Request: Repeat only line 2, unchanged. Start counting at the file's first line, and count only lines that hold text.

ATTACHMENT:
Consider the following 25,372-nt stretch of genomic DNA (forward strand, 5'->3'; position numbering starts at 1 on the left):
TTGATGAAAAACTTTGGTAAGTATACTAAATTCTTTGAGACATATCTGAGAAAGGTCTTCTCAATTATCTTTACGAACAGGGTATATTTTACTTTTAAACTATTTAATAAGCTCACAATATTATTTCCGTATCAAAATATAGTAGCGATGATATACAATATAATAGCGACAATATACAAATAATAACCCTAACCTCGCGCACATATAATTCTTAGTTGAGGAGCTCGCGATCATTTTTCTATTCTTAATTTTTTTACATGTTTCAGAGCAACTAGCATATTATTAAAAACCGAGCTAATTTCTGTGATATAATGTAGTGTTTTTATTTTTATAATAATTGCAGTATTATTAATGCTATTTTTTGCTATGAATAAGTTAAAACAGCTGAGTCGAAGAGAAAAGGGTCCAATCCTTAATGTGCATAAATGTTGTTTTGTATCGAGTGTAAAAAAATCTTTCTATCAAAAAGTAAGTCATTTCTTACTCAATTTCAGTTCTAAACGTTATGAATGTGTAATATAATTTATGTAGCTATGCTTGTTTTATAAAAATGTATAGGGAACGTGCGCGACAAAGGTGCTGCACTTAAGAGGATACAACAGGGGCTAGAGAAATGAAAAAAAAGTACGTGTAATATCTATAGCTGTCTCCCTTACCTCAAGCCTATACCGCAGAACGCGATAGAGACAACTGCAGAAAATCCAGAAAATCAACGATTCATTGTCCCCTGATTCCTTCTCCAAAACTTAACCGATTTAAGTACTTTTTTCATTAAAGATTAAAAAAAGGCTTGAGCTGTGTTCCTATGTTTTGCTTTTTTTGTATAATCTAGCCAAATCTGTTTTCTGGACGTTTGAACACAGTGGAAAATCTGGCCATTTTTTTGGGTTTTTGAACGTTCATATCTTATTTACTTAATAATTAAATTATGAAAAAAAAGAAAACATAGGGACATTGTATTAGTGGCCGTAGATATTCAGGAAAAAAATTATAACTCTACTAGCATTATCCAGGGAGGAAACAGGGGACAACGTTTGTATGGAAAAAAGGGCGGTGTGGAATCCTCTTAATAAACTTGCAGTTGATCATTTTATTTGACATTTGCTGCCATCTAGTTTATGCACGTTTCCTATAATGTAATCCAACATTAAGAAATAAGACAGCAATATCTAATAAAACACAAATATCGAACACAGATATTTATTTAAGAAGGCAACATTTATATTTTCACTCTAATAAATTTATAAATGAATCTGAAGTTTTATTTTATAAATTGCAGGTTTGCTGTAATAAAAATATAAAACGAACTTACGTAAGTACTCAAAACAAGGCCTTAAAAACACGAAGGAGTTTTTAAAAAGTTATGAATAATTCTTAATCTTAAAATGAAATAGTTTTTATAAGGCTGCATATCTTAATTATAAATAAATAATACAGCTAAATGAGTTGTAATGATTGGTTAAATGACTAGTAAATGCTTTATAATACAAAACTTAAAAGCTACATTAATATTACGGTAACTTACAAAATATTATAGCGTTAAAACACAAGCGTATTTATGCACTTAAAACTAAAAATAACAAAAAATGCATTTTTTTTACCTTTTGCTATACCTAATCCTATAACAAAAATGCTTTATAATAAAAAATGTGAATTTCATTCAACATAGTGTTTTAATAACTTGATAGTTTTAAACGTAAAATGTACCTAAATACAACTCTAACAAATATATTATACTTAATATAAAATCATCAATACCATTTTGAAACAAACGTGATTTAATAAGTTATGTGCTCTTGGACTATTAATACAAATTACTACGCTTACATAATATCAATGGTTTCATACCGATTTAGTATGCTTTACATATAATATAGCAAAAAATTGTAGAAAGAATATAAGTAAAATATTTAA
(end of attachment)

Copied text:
TTGATGAAAAACTTTGGTAAGTATACTAAATTCTTTGAGACATATCTGAGAAAGGTCTTCTCAATTATCTTTACGAACAGGGTATATTTTACTTTTAAACTATTTAATAAGCTCACAATATTATTTCCGTATCAAAATATAGTAGCGATGATATACAATATAATAGCGACAATATACAAATAATAACCCTAACCTCGCGCACATATAATTCTTAGTTGAGGAGCTCGCGATCATTTTTCTATTCTTAATTTTTTTACATGTTTCAGAGCAACTAGCATATTATTAAAAACCGAGCTAATTTCTGTGATATAATGTAGTGTTTTTATTTTTATAATAATTGCAGTATTATTAATGCTATTTTTTGCTATGAATAAGTTAAAACAGCTGAGTCGAAGAGAAAAGGGTCCAATCCTTAATGTGCATAAATGTTGTTTTGTATCGAGTGTAAAAAAATCTTTCTATCAAAAAGTAAGTCATTTCTTACTCAATTTCAGTTCTAAACGTTATGAATGTGTAATATAATTTATGTAGCTATGCTTGTTTTATAAAAATGTATAGGGAACGTGCGCGACAAAGGTGCTGCACTTAAGAGGATACAACAGGGGCTAGAGAAATGAAAAAAAAGTACGTGTAATATCTATAGCTGTCTCCCTTACCTCAAGCCTATACCGCAGAACGCGATAGAGACAACTGCAGAAAATCCAGAAAATCAACGATTCATTGTCCCCTGATTCCTTCTCCAAAACTTAACCGATTTAAGTACTTTTTTCATTAAAGATTAAAAAAAGGCTTGAGCTGTGTTCCTATGTTTTGCTTTTTTTGTATAATCTAGCCAAATCTGTTTTCTGGACGTTTGAACACAGTGGAAAATCTGGCCATTTTTTTGGGTTTTTGAACGTTCATATCTTATTTACTTAATAATTAAATTATGAAAAAAAAGAAAACATAGGGACATTGTATTAGTGGCCGTAGATATTCAGGAAAAAAATTATAACTCTACTAGCATTATCCAGGGAGGAAACAGGGGACAACGTTTGTATGGAAAAAAGGGCGGTGTGGAATCCTCTTAATAAACTTGCAGTTGATCATTTTATTTGACATTTGCTGCCATCTAGTTTATGCACGTTTCCTATAATGTAATCCAACATTAAGAAATAAGACAGCAATATCTAATAAAACACAAATATCGAACACAGATATTTATTTAAGAAGGCAACATTTATATTTTCACTCTAATAAATTTATAAATGAATCTGAAGTTTTATTTTATAAATTGCAGGTTTGCTGTAATAAAAATATAAAACGAACTTACGTAAGTACTCAAAACAAGGCCTTAAAAACACGAAGGAGTTTTTAAAAAGTTATGAATAATTCTTAATCTTAAAATGAAATAGTTTTTATAAGGCTGCATATCTTAATTATAAATAAATAATACAGCTAAATGAGTTGTAATGATTGGTTAAATGACTAGTAAATGCTTTATAATACAAAACTTAAAAGCTACATTAATATTACGGTAACTTACAAAATATTATAGCGTTAAAACACAAGCGTATTTATGCACTTAAAACTAAAAATAACAAAAAATGCATTTTTTTTACCTTTTGCTATACCTAATCCTATAACAAAAATGCTTTATAATAAAAAATGTGAATTTCATTCAACATAGTGTTTTAATAACTTGATAGTTTTAAACGTAAAATGTACCTAAATACAACTCTAACAAATATATTATACTTAATATAAAATCATCAATACCATTTTGAAACAAACGTGATTTAATAAGTTATGTGCTCTTGGACTATTAATACAAATTACTACGCTTACATAATATCAATGGTTTCATACCGATTTAGTATGCTTTACATATAATATAGCAAAAAATTGTAGAAAGAATATAAGTAAAATATTTAA